Even if analogous pastoral solutions have been proposed by a few Fathers of the Church and in some measure were practiced, nevertheless these never attained the consensus of the Fathers and in no way came to constitute the common doctrine of the Church nor to determine her discipline. It falls to the universal Magisterium, in fidelity to Sacred Scripture and Tradition, to teach and to interpret authentically the depositum fidei.
With respect to the aforementioned new pastoral proposals, this Congregation deems itself obliged therefore to recall the doctrine and discipline of the Church in this matter. In fidelity to the words of Jesus Christ, the Church affirms that a new union cannot be recognized as valid if the preceding marriage was valid. If the divorced are remarried civilly, they find themselves in a situation that objectively contravenes God’s law. Consequently, they cannot receive Holy Communion as long as this situation persists. (emphasis added).
That seems clear. It is clear. But Amoris Laetitia, especially chapter 8, is not clear. As Dr. E. Christian Brugger argued in these pages back in April 2016, remarking on AL 305: “In this passage, the German bishops get all they want.” By that he meant that Cardinal Kasper, Cardinal Marx, and others had finally gotten the window they need to allow divorced and civilly “remarried” Catholics to receive Communion:
But the passage does not presume that the sinner is in invincible ignorance or that the pastor supposes that. The passage supposes that people who are objectively committing adultery can know they are “in God’s grace”, and that their pastor can know it too, and that their judgment is right because it approves what is in fact what God is asking of them here and now, which is not yet the ideal. The pastor must help them find peace in their situation, and assist them to receive “the Church’s help”, which (note 351 makes clear) includes “the help of the sacraments.”
So, again, the German bishops finally get what they want. Divorced and civilly remarried couples are in complex situations, sometimes without guilt. Pastors should help them discern if their situation is acceptable, even if it is “objectively” sinful, so they can return to the sacraments.
More than this, all those who dissented against the Church’s teachings of moral absolutes get what they wanted. For those so-called absolutes are now non-binding ideals, and people who think that contracepting, etc., are okay for them here and now are doing what God is asking of them in their complex situations.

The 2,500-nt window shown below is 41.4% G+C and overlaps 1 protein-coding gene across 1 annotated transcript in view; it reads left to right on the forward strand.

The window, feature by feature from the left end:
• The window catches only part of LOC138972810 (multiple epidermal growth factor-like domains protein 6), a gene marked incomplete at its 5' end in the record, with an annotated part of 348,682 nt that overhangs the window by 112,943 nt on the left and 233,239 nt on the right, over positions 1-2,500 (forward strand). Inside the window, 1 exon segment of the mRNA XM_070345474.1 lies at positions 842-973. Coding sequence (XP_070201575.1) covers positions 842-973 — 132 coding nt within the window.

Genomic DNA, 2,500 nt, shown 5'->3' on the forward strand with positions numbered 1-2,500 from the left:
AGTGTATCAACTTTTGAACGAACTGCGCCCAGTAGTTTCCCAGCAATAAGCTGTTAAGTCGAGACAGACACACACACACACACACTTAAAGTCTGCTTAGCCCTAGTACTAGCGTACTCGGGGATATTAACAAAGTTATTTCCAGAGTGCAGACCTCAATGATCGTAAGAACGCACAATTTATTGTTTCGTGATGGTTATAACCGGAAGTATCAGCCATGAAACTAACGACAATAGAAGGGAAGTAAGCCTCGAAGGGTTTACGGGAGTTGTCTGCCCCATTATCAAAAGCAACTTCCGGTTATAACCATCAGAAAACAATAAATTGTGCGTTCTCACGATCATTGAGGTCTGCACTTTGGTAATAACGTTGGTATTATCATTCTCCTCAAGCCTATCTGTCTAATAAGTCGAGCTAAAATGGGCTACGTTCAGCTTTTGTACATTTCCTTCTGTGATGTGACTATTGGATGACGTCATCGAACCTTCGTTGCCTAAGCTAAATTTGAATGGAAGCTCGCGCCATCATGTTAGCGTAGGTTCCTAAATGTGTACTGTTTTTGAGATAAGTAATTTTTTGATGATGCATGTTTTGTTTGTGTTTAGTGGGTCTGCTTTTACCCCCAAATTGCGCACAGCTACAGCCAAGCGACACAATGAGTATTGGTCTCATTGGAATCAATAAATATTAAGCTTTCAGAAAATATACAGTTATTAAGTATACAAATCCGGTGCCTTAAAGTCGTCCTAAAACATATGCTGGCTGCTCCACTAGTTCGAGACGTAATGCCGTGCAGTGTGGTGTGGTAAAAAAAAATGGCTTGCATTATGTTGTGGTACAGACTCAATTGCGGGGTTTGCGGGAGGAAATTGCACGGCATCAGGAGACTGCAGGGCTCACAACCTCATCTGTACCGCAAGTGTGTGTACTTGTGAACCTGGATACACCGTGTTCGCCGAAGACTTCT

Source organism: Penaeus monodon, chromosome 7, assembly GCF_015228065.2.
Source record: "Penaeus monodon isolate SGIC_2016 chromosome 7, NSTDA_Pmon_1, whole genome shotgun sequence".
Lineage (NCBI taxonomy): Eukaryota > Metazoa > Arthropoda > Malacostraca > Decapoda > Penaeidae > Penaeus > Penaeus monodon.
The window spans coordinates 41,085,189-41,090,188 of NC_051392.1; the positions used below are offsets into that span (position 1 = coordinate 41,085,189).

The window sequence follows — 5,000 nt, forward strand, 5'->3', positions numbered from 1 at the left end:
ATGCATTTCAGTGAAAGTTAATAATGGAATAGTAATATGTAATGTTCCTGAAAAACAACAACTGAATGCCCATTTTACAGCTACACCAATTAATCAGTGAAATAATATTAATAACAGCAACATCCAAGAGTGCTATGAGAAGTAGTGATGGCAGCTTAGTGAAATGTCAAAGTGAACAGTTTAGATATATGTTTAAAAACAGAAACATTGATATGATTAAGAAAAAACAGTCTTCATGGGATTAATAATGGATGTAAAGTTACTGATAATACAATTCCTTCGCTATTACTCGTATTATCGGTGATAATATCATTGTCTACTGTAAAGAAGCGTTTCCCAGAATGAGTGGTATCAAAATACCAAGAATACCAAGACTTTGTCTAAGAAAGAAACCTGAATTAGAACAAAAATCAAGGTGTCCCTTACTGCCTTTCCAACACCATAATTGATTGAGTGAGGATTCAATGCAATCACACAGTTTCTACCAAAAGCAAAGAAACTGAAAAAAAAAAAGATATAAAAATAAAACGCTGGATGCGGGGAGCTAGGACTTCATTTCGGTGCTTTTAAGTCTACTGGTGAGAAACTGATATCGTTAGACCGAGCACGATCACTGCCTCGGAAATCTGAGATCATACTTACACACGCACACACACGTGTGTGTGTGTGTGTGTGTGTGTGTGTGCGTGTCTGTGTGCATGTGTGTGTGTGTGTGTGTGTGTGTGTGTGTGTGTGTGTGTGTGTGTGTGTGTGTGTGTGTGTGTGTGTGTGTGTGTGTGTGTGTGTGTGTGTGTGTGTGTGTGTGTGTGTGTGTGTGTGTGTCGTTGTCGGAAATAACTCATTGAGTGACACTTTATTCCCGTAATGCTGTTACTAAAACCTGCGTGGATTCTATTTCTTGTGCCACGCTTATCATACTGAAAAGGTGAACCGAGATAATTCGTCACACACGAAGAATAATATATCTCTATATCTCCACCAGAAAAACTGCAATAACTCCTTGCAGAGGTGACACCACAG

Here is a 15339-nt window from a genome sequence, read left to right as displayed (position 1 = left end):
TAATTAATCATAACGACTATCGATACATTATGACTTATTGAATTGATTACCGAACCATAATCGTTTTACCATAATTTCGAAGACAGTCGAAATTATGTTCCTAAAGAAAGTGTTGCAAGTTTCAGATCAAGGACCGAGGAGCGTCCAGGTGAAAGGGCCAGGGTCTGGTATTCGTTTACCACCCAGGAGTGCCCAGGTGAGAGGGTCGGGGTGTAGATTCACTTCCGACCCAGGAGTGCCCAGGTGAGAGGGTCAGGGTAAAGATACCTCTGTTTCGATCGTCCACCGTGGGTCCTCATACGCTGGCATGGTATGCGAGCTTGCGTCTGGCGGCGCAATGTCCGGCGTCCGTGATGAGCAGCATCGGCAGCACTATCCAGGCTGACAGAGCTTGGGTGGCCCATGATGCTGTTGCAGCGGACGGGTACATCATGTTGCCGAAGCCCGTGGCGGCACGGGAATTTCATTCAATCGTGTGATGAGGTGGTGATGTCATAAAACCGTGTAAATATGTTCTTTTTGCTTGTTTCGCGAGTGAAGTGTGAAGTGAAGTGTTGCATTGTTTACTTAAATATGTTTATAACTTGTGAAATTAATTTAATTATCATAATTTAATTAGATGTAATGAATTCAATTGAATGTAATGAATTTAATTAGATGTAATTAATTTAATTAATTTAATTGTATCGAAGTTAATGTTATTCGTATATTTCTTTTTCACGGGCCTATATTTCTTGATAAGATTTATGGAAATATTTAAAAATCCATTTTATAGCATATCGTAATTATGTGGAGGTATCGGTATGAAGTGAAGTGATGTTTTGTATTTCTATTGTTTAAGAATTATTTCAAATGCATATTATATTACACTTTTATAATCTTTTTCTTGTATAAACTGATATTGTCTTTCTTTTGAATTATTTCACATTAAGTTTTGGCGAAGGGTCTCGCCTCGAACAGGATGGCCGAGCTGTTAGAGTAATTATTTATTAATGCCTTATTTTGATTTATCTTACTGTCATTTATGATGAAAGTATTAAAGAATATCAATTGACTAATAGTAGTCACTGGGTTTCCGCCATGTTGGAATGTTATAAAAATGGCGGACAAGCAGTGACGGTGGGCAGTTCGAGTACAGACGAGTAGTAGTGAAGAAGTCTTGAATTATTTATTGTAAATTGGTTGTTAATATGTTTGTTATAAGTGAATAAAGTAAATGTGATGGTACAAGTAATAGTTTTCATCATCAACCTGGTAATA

Certain currents of modern thought have gone so far as to exalt freedom to such an extent that it becomes an absolute, which would then be the source of values. This is the direction taken by doctrines which have lost the sense of the transcendent or which are explicitly atheist. The individual conscience is accorded the status of a supreme tribunal of moral judgment which hands down categorical and infallible decisions about good and evil. To the affirmation that one has a duty to follow one’s conscience is unduly added the affirmation that one’s moral judgment is true merely by the fact that it has its origin in the conscience. But in this way the inescapable claims of truth disappear, yielding their place to a criterion of sincerity, authenticity and “being at peace with oneself”, so much so that some have come to adopt a radically subjectivistic conception of moral judgment.
As is immediately evident, the crisis of truth is not unconnected with this development. Once the idea of a universal truth about the good, knowable by human reason, is lost, inevitably the notion of conscience also changes. Conscience is no longer considered in its primordial reality as an act of a person’s intelligence, the function of which is to apply the universal knowledge of the good in a specific situation and thus to express a judgment about the right conduct to be chosen here and now. Instead, there is a tendency to grant to the individual conscience the prerogative of independently determining the criteria of good and evil and then acting accordingly. Such an outlook is quite congenial to an individualist ethic, wherein each individual is faced with his own truth, different from the truth of others. Taken to its extreme consequences, this individualism leads to a denial of the very idea of human nature. (par. 32, emphasis added)
Yes, a crisis of truth. Again and again, it is clear to me that this pontificate is working to undermine and dismantle key aspects of the teaching of Saint John Paul II. As one correspondent, well-versed in the writings of John Paul II and the current situation, recently wrote to me: “It is one thing for Pope Francis to have canonized Saint John Paul II … but was this a case of ‘promote to remove’ (promoveatur ut amoveatur)? Yes, let us honor him with canonization but disregard his teachings…” And, again, it must be emphasized that what John Paul II taught on these matters is in complete accord with two thousand years of Tradition and practice.
The current papacy of sentimentality has produced confusion and conflict. As Cardinal Caffera states in a recent interview, “Only a blind man can deny that there is great confusion in the Church.” The clarity that Cardinal Müller speaks of so strongly is not just lacking, it seems to be absent altogether. There are directly competing interpretations of Amoris Laetitia: some by “conservative” prelates who refer to the perennial teachings of the Church and some are by progressive bishops who refer only to Amoris Laetitia and are published in the Vatican newspaper. The Pope’s Exhortation may not always be clear, but his intentions and goals are increasingly so.